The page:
Spinal Sprain and Spinal Strain
SPINAL STRAIN AND SPRAIN DEFINED
The back is a complex structure which is made up of muscles and bones and is supported by tendons, cartilages and ligaments. Back problems are far more common than one would believe and this is not surprising considering the fact that the back supports the weight of the body. It is also involved in activities such as walking, running, jumping or even lifting of weights.
One of the most commonly used and misused terms; spinal sprain and strain do not mean the same thing. Strains are known to occur when one of the muscles or tendons is damaged or injured due to an unusual activity. Tendons are tough fibrous cord like structures which connect the bone to a muscle.
Specifically, a back strain is known to occur when the muscles or tendons which support the back are pulled, twisted, frayed or torn.
On the contrary a spinal sprain is known to occur when ligaments which connect two or more vertebra are injured or damaged due to unusual or excessive stretching across the joint. Ligaments are essentially anatomical structures which are made up of fibrous material which connects one bone to another.
IDENTIFYING BACK STRAINS
Back strains and back problems are best identified by the presence of restricted movement of the spine and back. If you are suffering from a back problem then you will experience restricted forward or backward bending or even your sideways movement may be restricted.
During an attack of back strain, restricted movement is invariably accompanied by severe pain in the back which worsens with movement thus leading to incapacitation.
The causes of back strains are diverse and may range from prolonged sitting, repetitive improper movements like overexerting or a single episode of lifting weights. On the contrary back sprains can occur due to a spinal injury sustained during a fall or a direct blow which pushes the joint into an abnormal position.
Prolonged sitting results in the rotation of the hips and pelvis resulting in deformation of the spine, increased pressure on the spinal discs and stretching of the back muscles and ligaments. The length of time that a posture is held for has a direct effect on the musculoskeletal health.
Conversely it is a distinct possibility that there could be precipitating factors which trigger off an episode of back strain or sprain. The more commonly encountered factors which cause back pain problems may include being overweight or having weak abdominal muscles. Concurrently playing strenuous sports like football or squash can also precipitate back problems.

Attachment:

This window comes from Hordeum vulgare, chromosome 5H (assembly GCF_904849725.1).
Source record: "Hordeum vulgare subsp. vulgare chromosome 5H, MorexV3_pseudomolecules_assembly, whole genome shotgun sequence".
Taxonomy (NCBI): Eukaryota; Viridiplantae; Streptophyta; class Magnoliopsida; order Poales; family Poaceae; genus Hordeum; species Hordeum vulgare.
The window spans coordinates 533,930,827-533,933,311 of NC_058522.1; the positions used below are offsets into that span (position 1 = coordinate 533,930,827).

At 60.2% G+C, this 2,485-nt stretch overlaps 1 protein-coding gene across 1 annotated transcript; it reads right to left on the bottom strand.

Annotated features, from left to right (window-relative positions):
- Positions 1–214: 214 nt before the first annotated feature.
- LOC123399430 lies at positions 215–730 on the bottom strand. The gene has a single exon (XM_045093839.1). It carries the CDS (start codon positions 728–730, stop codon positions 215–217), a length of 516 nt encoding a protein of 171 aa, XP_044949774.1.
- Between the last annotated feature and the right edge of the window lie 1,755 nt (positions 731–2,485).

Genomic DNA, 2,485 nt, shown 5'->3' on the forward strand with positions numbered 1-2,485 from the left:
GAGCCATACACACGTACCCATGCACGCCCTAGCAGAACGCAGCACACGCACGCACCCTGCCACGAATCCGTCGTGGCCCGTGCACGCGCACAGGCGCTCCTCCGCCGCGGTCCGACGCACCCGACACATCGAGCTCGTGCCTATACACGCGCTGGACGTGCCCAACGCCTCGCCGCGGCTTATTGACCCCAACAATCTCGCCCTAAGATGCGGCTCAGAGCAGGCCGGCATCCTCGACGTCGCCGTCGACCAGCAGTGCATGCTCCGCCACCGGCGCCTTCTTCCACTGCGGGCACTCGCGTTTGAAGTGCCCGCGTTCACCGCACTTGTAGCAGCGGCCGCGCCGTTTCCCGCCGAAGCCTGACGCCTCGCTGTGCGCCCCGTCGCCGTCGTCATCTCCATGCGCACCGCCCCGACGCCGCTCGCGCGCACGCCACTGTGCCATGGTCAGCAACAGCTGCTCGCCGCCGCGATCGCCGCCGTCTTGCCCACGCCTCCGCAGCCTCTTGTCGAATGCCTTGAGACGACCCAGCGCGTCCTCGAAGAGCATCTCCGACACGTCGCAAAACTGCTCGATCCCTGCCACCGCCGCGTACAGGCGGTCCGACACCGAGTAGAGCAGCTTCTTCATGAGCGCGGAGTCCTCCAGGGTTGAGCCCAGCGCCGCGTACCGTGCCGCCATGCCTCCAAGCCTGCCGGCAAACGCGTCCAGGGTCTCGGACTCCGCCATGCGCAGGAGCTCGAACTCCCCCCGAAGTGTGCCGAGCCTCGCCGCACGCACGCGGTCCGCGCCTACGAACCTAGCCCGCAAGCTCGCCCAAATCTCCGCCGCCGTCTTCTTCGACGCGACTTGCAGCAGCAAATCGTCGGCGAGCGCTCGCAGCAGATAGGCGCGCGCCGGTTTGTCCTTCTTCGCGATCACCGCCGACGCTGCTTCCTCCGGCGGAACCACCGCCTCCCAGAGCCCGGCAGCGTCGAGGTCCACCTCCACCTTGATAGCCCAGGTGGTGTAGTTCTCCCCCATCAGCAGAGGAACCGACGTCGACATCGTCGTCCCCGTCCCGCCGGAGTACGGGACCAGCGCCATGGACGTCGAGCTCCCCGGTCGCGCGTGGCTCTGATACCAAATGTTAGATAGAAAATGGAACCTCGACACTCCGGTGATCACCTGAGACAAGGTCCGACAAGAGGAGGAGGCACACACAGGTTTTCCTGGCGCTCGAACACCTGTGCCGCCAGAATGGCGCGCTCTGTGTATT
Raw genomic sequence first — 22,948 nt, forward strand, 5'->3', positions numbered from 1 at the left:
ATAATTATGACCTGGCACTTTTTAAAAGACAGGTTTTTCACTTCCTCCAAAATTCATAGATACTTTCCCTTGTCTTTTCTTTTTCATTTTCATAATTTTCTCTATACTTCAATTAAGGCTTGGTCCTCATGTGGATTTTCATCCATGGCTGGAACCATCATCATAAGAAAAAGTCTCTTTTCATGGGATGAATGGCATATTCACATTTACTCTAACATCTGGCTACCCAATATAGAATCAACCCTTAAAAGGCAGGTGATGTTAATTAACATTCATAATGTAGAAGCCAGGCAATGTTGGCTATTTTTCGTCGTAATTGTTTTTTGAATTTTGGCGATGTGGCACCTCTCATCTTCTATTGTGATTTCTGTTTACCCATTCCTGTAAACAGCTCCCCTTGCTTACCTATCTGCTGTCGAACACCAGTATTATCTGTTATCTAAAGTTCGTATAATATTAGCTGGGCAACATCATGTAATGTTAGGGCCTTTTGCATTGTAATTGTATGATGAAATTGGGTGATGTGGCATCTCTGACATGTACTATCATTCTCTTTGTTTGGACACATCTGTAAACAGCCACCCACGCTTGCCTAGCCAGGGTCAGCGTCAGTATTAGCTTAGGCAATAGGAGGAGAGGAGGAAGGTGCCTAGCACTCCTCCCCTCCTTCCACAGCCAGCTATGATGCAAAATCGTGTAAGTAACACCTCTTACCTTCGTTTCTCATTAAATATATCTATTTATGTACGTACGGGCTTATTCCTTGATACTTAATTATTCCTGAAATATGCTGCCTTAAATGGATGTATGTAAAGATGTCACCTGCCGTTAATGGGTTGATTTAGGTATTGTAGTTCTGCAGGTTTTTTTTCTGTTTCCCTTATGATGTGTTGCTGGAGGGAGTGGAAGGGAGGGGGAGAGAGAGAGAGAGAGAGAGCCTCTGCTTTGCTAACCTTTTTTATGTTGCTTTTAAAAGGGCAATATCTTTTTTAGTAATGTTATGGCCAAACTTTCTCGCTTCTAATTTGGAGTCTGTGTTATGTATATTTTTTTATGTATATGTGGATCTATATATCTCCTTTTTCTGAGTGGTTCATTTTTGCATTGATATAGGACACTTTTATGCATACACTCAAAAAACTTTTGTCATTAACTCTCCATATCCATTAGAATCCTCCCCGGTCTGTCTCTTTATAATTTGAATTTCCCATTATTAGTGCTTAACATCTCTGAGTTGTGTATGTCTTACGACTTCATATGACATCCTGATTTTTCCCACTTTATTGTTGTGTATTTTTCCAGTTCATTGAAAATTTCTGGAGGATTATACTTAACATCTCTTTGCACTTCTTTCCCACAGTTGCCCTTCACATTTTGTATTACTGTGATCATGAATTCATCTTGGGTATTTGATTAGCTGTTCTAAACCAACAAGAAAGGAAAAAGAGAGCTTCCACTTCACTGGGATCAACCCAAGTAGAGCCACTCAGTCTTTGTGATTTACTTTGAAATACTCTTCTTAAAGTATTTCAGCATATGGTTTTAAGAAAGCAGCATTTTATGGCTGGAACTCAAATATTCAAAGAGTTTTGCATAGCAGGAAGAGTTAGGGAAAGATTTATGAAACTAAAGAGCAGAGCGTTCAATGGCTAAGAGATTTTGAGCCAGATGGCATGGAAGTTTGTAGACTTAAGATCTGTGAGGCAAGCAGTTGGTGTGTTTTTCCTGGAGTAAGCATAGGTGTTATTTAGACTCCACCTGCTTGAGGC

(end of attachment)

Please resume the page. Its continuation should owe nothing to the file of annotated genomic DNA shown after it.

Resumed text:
The first line of treatment is ice packs and pain killers which help control pain during the first 24 to 48 hours of treatment. This is best followed up with gradual rehabilitation and return to normal activities over a period of time by stepping up the intensity of physical activity.
Prevention of recurrence of back strains and sprains is best ensured by adopting a scientific preventive measure like postural ergonomics.
ERGONOMICS AND BACK PROBLEMS
Ergonomics is best defined as the fitting the workstation and processes to the worker. Thus ergonomics will help you prevent aggravating your back problem and will also contribute to your rehabilitation.
People can spend a huge amount of time in their work chair, a worker who works 8 hours a day can spend up to 20,000 hours sitting every ten years! Ensuring you have the right chair that fits you and supports you is crucial. The chair should support your body in the neutral position, be compatible with your workstation so you can keep your work close to you, but most important is that it matches and supports the natural shape of your spine. Ensuring you pick the right chair for your size and having an adjustable lumbar support is the best way to do this.
One of the most effective measures is to ensure that the workplace is organised that you do not have to strain or ‘reach out’ to pick up any object around you. This may require reorganizing the workplace so that everything is in easy reach and one does not have to bend at the waist or twist the back.
Relaxing of tense muscles by taking frequent 10 to 15 second breaks for stretches after every two hours of work helps ensure muscles do not ‘bunch up’ or get tensed. Conversely using ergonomically designed chairs where the back support fits into the curvature of the spine help ensure that recurrence of spinal injuries do not happen.